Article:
Combining Exploitation and Exploration Through Crowdsourcing: The Case of Starbucks

  • Francesca Cabiddu
  • Manuel Castriotta
  • Maria Chiara Di Guardo
  • Paola Floreddu
  • Daniela Pettinao
Conference paper


In this paper, we explore the concept of crowdsourcing as a driver of the ambidexterity innovations capabilities and as a strategic tool to combine exploitation and exploration strategies in the innovation generation process. In doing so, we focus on the case of Starbucks Corporation, an international coffee and coffeehouse chain considered the largest coffeehouse company in the world.


Exploration Strategy User Friendly Software Area Page Ambidextrous Organization Warehousing Operation 
These keywords were added by machine and not by the authors. This process is experimental and the keywords may be updated as the learning algorithm improves.


  1. 1.
    Froehle, C.M., Roth, A.V., Chase, R.B. and Voss, C.A. 2000, “Antecedents of new service development effectiveness: an exploratory examination of strategic operations choices”, Journal of Service Research, Vol. 3 No. 1, pp. 3–17.CrossRefGoogle Scholar
  2. 2.
    Gallouj, F. 2002, “Innovation in services and the attendant old and new myths”, The Journal of Socio-Economics, Vol. 31, pp. 137–54.CrossRefGoogle Scholar
  3. 3.
    Cassiman B., Di Guardo M. C., Valentini G., (2010), “Organizing Links with Science: Cooperate or Contract? A Project Level Approach” Research Policy, 39(7).Google Scholar
  4. 4.
    He, Z., Wong, P. 2004. “Exploitation vs exploration: An empirical test of the ambidexterity hypothesis”. Organizational Science 15(A), 481–494.CrossRefGoogle Scholar
  5. 5.
    Hill C.W., Rothaermel F.T, 2003. “The Performance of Incumbent Firms in the Face of Radical Technological Innovation”, Academy of Management Review, 26(2): 257–254.Google Scholar
  6. 6.
    Danneels, E. 2003. “Tight-loose coupling with customers: The enactment of customer orientation”. Strategic Management Journal, 24:559–576.CrossRefGoogle Scholar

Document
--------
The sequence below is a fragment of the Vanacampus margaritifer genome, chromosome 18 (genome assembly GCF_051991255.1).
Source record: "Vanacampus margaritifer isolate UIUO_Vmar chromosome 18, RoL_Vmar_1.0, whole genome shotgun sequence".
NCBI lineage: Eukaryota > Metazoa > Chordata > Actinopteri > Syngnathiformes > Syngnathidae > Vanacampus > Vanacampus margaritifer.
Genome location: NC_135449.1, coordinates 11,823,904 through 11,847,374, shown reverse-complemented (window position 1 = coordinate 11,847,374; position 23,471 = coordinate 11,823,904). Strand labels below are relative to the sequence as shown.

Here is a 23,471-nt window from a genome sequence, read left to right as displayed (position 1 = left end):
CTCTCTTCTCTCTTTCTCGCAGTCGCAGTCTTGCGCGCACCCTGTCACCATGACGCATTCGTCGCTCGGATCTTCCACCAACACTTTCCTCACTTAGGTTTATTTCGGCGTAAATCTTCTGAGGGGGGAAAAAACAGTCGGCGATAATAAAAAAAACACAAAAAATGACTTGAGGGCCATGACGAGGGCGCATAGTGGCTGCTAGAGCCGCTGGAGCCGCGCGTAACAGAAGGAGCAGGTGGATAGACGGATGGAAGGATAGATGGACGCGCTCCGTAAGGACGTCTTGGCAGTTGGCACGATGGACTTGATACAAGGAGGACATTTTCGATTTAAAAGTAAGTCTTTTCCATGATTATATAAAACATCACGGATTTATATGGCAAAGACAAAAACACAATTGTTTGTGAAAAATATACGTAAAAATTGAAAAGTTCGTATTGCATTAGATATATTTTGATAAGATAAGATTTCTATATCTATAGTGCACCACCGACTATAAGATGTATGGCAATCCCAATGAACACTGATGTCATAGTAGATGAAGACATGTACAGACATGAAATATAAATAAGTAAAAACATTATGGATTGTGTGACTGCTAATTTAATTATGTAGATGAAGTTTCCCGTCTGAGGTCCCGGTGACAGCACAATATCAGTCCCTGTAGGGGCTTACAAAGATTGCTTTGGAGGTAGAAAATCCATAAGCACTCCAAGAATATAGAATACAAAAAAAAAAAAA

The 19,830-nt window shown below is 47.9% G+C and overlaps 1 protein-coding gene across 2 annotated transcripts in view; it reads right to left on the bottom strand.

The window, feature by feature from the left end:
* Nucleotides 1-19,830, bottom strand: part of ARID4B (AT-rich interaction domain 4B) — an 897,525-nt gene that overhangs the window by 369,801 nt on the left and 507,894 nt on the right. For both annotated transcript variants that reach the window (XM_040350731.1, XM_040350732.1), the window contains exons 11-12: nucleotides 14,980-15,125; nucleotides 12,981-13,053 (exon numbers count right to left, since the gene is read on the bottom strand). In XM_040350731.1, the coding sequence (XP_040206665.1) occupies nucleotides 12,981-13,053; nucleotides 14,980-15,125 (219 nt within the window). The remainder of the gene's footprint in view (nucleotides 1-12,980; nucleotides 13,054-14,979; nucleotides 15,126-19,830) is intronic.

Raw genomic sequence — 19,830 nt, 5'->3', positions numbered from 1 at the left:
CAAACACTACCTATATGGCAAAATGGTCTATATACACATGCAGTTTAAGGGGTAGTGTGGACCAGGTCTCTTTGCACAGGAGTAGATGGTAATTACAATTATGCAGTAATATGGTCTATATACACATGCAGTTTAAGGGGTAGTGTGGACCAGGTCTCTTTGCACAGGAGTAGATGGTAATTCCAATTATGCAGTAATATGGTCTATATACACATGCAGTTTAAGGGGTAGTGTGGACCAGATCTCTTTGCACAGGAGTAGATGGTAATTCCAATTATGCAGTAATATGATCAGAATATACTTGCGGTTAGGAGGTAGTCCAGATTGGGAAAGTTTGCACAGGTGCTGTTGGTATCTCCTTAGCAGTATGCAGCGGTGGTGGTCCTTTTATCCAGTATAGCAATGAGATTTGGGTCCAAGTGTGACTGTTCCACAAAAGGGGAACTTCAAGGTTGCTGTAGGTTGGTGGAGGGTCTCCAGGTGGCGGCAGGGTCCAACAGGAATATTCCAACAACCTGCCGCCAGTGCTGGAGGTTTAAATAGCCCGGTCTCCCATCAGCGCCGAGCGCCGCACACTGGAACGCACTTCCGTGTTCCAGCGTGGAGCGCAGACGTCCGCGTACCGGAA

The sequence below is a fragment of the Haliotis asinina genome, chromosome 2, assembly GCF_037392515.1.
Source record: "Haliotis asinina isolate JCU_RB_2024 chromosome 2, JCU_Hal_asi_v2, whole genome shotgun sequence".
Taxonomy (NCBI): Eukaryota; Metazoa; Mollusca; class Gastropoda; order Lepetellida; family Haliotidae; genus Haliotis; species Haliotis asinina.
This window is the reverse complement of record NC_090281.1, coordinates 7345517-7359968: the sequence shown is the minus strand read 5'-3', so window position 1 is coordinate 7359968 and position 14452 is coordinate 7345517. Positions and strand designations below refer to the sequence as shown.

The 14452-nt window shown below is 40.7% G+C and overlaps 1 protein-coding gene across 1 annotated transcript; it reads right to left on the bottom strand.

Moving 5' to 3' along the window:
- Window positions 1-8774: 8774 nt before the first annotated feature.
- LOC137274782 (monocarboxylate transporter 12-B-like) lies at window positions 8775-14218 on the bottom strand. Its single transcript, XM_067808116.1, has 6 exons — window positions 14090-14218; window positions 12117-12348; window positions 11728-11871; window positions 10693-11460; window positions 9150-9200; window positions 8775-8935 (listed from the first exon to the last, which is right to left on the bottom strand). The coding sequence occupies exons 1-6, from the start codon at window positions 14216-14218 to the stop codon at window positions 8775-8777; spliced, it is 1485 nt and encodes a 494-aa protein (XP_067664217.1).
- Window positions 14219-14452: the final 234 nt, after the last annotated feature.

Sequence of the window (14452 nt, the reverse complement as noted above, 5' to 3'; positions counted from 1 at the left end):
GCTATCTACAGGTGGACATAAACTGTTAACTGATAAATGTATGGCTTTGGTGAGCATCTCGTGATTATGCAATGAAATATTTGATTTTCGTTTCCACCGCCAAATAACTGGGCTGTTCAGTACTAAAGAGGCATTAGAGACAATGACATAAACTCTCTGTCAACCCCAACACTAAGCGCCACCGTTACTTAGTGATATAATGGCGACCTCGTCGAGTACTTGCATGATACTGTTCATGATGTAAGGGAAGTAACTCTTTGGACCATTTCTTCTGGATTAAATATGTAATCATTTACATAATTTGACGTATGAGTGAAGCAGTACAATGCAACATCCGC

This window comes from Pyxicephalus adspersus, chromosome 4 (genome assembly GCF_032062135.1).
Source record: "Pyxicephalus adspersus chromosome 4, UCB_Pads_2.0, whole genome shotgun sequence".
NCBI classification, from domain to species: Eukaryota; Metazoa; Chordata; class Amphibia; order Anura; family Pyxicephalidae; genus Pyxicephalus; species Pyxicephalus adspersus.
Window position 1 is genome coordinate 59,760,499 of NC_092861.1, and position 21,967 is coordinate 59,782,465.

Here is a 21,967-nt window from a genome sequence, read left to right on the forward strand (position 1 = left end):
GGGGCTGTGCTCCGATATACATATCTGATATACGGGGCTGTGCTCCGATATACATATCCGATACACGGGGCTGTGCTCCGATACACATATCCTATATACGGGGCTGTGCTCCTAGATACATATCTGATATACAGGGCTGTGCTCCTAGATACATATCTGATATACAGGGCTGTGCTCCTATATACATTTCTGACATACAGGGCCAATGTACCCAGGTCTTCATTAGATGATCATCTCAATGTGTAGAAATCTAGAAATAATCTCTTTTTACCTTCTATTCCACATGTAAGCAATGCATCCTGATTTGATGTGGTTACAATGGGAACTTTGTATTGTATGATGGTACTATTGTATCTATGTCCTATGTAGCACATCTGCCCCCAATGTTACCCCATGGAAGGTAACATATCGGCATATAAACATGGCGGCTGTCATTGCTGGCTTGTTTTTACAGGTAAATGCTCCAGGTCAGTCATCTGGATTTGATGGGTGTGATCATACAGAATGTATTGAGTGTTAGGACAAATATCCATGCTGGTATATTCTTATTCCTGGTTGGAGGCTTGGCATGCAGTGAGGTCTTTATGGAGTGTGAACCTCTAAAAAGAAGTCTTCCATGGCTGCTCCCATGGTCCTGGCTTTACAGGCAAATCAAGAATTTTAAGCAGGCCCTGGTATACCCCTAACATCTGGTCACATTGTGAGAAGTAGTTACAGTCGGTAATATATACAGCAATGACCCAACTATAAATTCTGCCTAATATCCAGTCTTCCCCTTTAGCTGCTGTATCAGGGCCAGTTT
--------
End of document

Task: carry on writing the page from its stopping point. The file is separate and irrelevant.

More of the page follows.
7. 7.
    Rothaermel F.T, Deeds D. 2004. “Exploration and Exploitation Alliances in Biotechnology: A System of New Product Development”. Strategic Management Journal, 25(3), 201.CrossRefGoogle Scholar
  8. 8.
    Tokman M., Richey R., Marino L., Weaver K. 2008. “Exploration, Exploitation And Satisfaction in Supply Chain Portfolio Strategy”, Journal of Business Logistics.Google Scholar
  9. 9.
    Carmel, E., and Tjia, P. 2005. Offshoring Information Technology: Sourcing and Out-sourcing to a Global Workforce, Cambridge, NY: Cambridge University Press.CrossRefGoogle Scholar
  10. 10.
    Carmel, E., and Agarwal, R. 2001. “Tactical Approaches for Alleviating Distance in Global Software Development,” IEEE Software, 18(2): 22–29.CrossRefGoogle Scholar
  11. 11.
    Gallouj, F. and Weinstein, O. 1997. “Innovation in services”, Research Policy, Vol. 26, pp. 537–56.CrossRefGoogle Scholar
  12. 12.
    Tushman, M.L., O’Reilly, CA. 1996. “Ambidextrous organizations: Managing evolutionary and revolutionary change”. California Management Review 38(4), 8–30.CrossRefGoogle Scholar
  13. 13.
    Tushman, M.L., O’Reilly, CA. 1997. Winning through innovation: A practical guide to leading organizational change and renewal. Boston: Harvard Business School Press.Google Scholar
  14. 14.
    Levinthal, D. and March, J. 1993, “Myopia of learning”, Strategic Management Journal, Vol. 14, No. 2, pp. 95–112.CrossRefGoogle Scholar
  15. 15.
    Han, M. 2007. Achieving superior internationalization through strategic ambidexterity. Journal of Enterprising Culture 15(1), 43–77.CrossRefGoogle Scholar
  16. 16.
    Birkinshaw, J., Gibson, C.B. 2004. Building ambidexterity into an organization. MIT Sloan Management Review 45(4), 47–55.Google Scholar
  17. 17.
    Jensen, J.P., Van den Bosch, F.A.J., Volberda, H.W. 2005. “Exploratory innovation, exploitative innovation and ambidexterity: The impact of environmental and organizational antecedents”. Schmalenbach Business Review 57, 351–363.Google Scholar
  18. 18.
    Judge W.Q. and Blocker C. P., 2008, “Organizational capacity for change and strategic ambidexterity: Flying the plane while rewiring it”, European Journal of Marketing, Vol. 42, No. 9/10.Google Scholar
  19. 19.
    Benner, M. J., and Tushman, M. L. (2003). Exploitation, Exploration, And Process Management: The Productivity Dilemma Revisited. Academy of Management Review, 28(2), 238–256.Google Scholar
  20. 20.
    Brown, J. S. and P. Duguid, 2002. The Social Life of Information. Cambridge, MA: Harvard Business School Press.Google Scholar

Copyright information

© Springer-Verlag Berlin Heidelberg 2012

Authors and Affiliations

  • Francesca Cabiddu
    • 1
  • Manuel Castriotta
    • 1
  • Maria Chiara Di Guardo
    • 1
  • Paola Floreddu
    • 1
  • Daniela Pettinao
    • 1
  1. 1.University of CagliariCagliariItaly

Personalised recommendations